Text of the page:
About Bella Zuroski

Isabella Zuroski is a senior English and Sociology double major from Bemus Point, New York.  She is the president of W&L’s all-female a cappella group Jubilee, and she has a special fondness for A Tree Grows in Brooklyn, as well as anything written by Frank McCourt.

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4 Responses to Revolutions in Reading

  1. R.T. Smith says:

    If I’m reading for recognition or to discover whodunit, I wouldn’t mind reading faster. More speed would be valuable when engaged in certain kinds of re-reading tasks. However, when I’m reading with the expectation that the writer is writing, and not just typing, I want to read slowly enough to follow the associative weave, the connotational nuances, the sound and of the prose (assuming that such blitzkrieg reading of poetry would be, justly, verboten). This opens the question of motive for reading particular texts in particular circumstances, and I can see the Spritz method as useful but never delicious.

  2. Anna DiBenedetto says:

    Though I’m a student and I’m often pressed for time due to my own lack of time management, I do not think that I would appreciate a tool that would help me drastically warp down my reading time. I agree with your idea that soaking a book in and creating your own easy pace is what makes reading enjoyable. I don’t think my life is as fast-paced as this Spritz app think it is. If anything, I would rather spend more time reading and less time doing things like watching television or surfing the internet. I would definitely go for an app that could diminish my time in those unproductive areas!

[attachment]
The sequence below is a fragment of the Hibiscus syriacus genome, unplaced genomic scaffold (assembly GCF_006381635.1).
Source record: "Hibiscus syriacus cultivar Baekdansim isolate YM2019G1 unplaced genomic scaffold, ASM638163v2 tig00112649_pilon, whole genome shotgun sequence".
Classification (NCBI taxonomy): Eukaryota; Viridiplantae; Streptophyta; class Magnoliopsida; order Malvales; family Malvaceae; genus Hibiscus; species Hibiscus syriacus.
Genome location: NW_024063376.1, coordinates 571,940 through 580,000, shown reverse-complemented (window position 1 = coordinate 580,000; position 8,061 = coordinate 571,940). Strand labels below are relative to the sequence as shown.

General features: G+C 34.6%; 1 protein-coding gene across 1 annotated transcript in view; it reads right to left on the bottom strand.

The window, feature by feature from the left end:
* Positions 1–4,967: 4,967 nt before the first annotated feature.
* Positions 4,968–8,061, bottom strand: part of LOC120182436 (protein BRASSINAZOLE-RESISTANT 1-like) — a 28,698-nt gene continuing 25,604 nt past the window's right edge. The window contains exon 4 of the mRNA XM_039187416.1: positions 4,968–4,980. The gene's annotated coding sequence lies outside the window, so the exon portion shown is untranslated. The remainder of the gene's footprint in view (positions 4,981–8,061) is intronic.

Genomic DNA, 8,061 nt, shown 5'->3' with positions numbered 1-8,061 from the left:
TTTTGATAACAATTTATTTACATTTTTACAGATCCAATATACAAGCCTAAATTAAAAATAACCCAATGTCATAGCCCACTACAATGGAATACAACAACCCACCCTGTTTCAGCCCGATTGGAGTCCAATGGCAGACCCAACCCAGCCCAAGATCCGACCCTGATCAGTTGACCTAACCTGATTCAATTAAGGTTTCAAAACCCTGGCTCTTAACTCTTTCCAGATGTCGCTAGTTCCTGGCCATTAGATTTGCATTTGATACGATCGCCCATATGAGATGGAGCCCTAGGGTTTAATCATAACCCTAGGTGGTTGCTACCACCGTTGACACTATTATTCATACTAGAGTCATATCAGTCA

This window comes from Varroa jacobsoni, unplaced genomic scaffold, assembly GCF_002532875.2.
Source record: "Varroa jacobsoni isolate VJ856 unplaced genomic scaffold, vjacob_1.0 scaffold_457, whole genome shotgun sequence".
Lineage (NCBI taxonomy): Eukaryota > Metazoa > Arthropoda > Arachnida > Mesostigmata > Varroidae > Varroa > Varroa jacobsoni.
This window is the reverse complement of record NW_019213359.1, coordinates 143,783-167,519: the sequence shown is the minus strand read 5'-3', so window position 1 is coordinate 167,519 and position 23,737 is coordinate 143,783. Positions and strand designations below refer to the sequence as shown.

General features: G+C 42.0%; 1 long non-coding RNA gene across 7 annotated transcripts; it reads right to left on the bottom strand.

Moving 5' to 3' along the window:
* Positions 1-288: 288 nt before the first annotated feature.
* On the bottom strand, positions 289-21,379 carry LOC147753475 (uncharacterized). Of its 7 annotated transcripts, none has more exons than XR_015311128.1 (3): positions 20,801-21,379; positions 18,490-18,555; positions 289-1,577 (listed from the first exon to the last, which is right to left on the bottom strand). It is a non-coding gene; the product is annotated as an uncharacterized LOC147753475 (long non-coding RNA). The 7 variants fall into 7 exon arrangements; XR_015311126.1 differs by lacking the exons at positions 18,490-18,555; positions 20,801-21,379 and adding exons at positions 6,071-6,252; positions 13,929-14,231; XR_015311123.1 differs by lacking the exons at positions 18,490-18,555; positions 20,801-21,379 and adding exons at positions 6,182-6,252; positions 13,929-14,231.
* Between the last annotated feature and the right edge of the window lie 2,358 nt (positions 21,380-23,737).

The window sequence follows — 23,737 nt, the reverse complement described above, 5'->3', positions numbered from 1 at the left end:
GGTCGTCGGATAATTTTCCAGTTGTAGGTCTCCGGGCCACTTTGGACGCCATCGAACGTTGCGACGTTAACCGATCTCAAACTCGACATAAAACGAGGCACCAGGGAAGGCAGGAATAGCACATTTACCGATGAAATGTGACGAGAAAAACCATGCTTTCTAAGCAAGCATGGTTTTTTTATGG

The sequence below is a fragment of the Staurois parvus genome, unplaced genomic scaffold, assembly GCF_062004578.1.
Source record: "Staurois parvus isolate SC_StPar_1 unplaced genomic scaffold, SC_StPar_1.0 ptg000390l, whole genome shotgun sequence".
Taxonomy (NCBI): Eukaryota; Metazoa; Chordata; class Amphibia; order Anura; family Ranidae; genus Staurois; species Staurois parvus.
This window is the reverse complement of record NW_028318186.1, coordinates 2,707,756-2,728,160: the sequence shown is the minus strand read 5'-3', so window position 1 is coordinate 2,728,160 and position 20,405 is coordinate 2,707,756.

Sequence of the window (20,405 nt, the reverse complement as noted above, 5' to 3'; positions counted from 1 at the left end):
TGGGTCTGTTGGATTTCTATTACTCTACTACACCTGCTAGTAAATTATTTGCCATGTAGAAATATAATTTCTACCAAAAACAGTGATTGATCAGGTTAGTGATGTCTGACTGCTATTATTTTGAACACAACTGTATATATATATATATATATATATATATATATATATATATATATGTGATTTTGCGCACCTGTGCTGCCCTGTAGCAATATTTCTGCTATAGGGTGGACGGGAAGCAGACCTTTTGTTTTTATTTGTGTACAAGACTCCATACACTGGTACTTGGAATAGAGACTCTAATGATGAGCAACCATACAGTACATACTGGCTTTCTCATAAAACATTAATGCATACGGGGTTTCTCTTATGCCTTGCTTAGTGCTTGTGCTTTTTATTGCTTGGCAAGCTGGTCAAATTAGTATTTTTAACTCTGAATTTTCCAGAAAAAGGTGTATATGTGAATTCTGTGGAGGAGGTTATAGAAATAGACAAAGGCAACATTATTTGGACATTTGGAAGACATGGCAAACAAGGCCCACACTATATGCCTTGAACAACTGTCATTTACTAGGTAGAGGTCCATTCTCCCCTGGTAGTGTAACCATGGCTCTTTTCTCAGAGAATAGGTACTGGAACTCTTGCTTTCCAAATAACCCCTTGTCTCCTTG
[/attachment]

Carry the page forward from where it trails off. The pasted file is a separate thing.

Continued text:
3. Grace Haynes says:

    When I initially came across this article online, I couldn’t believe that it was true. I scrolled to the bottom and tested each words per minute, from 250 to 350 to 500. I was completely overwhelmed. Spritz’s idea is intriguing, and there are times where I wish I could read 500 words a minute in order to efficiently accomplish more English reading assignments. But overall the concept is overwhelming. I, too, enjoy the slow process of reading. I enjoy taking in each page or reading a paragraph multiple times to understand it better or appreciate the author’s style. The Spritz method is useful for business related reading, but for pleasure reading I will stick to the old fashion method.

  4. When I read a really good novel, I become a part of it. I hesitate to read too fast because arriving at the end means I no longer get to be a part of it. I can always go back and reread chapters, but it’s never the same as the first time the words come to life from the pages. The joy of the book is not in finishing it, or even getting to the next chapter, but in experiencing it. By marking a page and putting it down, the story becomes more real as the characters are allowed to live in that moment a while longer. I agree with you, Bella, in that the very act of experiencing a novel has more value than actually finishing it.